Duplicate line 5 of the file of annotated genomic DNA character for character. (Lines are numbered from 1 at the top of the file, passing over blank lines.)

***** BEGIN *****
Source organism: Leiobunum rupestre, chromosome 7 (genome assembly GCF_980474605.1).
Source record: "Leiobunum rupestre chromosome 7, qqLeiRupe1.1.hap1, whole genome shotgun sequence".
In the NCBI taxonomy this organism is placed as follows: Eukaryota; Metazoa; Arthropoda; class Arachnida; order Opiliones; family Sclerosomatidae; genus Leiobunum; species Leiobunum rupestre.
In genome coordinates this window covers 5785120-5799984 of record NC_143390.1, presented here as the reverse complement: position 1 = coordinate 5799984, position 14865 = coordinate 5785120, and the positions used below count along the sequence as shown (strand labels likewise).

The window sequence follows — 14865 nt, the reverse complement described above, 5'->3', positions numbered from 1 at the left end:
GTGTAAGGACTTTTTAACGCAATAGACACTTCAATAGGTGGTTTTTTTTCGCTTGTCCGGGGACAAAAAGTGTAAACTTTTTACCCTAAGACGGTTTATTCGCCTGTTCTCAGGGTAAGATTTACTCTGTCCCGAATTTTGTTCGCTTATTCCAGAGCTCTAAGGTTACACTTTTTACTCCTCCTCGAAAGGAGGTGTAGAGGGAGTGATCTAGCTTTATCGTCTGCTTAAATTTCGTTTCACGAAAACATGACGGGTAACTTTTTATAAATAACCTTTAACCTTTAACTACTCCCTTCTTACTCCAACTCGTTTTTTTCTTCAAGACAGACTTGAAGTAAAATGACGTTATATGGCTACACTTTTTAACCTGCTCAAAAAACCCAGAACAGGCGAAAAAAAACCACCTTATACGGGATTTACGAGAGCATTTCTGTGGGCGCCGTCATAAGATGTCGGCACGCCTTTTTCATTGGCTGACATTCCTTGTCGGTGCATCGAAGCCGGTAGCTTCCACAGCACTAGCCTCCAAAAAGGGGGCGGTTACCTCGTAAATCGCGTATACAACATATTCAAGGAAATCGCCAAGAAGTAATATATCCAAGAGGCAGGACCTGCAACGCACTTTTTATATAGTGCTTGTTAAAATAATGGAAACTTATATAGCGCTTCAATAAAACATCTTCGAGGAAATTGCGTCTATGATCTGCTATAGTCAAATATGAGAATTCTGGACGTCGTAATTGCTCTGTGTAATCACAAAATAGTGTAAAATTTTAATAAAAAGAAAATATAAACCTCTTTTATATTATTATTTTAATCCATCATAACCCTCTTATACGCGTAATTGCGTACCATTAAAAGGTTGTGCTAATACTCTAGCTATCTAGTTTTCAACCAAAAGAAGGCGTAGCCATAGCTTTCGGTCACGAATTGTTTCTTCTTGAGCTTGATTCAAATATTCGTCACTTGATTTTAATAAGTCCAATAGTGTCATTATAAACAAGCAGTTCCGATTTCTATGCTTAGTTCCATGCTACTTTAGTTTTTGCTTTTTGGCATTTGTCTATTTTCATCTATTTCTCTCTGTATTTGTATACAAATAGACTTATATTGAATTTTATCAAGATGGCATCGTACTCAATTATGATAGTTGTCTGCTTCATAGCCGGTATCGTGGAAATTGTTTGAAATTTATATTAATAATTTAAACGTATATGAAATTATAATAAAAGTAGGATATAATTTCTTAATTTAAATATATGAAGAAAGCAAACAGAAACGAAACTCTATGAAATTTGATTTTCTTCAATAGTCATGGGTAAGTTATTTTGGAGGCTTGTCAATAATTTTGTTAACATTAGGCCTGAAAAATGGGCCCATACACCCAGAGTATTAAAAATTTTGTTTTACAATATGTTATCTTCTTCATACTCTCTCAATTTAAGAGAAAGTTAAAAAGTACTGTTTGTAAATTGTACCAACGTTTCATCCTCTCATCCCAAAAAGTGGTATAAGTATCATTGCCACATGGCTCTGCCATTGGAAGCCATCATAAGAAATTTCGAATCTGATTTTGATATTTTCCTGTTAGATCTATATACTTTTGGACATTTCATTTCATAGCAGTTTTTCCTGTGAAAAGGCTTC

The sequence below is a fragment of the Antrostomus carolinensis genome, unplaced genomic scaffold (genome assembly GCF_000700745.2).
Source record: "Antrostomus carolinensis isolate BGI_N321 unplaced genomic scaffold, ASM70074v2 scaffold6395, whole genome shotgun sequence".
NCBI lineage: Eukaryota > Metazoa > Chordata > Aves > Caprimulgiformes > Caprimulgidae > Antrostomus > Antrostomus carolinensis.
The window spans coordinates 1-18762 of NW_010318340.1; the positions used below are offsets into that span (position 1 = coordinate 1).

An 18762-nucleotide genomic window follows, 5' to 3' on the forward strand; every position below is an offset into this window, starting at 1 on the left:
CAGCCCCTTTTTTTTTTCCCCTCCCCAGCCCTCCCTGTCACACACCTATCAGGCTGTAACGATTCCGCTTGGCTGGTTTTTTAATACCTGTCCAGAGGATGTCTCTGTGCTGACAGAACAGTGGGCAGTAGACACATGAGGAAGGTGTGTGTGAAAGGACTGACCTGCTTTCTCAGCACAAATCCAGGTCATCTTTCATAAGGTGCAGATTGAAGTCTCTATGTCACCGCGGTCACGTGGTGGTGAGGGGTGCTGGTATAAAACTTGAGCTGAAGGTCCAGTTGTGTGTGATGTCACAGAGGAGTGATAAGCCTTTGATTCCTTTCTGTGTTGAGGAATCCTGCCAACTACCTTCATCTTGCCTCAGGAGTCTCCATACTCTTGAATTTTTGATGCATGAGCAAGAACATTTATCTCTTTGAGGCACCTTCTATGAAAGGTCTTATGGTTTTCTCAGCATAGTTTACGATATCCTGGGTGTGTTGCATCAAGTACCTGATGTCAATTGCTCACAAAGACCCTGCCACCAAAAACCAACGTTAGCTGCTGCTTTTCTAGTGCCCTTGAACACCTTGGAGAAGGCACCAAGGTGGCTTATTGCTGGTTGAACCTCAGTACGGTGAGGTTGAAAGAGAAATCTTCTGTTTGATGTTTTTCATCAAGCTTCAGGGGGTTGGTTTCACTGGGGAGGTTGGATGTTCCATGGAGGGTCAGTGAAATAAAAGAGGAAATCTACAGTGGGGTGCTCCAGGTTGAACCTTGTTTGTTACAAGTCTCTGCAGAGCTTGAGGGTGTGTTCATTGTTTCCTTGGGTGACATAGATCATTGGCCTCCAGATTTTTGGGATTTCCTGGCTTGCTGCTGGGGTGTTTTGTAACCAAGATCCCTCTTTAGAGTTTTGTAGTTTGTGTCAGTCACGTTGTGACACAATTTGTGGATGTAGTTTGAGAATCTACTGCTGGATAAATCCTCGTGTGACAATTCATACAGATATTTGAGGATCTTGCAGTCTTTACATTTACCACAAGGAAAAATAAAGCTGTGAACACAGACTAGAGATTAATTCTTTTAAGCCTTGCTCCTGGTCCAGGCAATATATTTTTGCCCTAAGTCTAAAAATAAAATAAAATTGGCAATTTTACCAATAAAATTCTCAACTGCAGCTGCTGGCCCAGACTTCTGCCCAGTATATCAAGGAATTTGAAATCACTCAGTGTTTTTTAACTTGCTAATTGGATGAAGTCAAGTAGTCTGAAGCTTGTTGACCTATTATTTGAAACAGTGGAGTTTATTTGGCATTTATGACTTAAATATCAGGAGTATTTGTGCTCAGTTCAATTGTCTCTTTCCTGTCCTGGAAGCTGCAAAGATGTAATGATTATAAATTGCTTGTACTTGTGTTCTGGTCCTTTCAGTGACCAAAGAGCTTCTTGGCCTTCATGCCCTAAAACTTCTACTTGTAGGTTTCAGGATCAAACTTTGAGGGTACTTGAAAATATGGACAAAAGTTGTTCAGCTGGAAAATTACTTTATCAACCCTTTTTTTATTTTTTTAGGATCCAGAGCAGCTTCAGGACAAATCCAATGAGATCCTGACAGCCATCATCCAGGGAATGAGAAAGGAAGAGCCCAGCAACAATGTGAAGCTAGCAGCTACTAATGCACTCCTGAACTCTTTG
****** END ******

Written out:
The window sequence follows — 14865 nt, the reverse complement described above, 5'->3', positions numbered from 1 at the left end: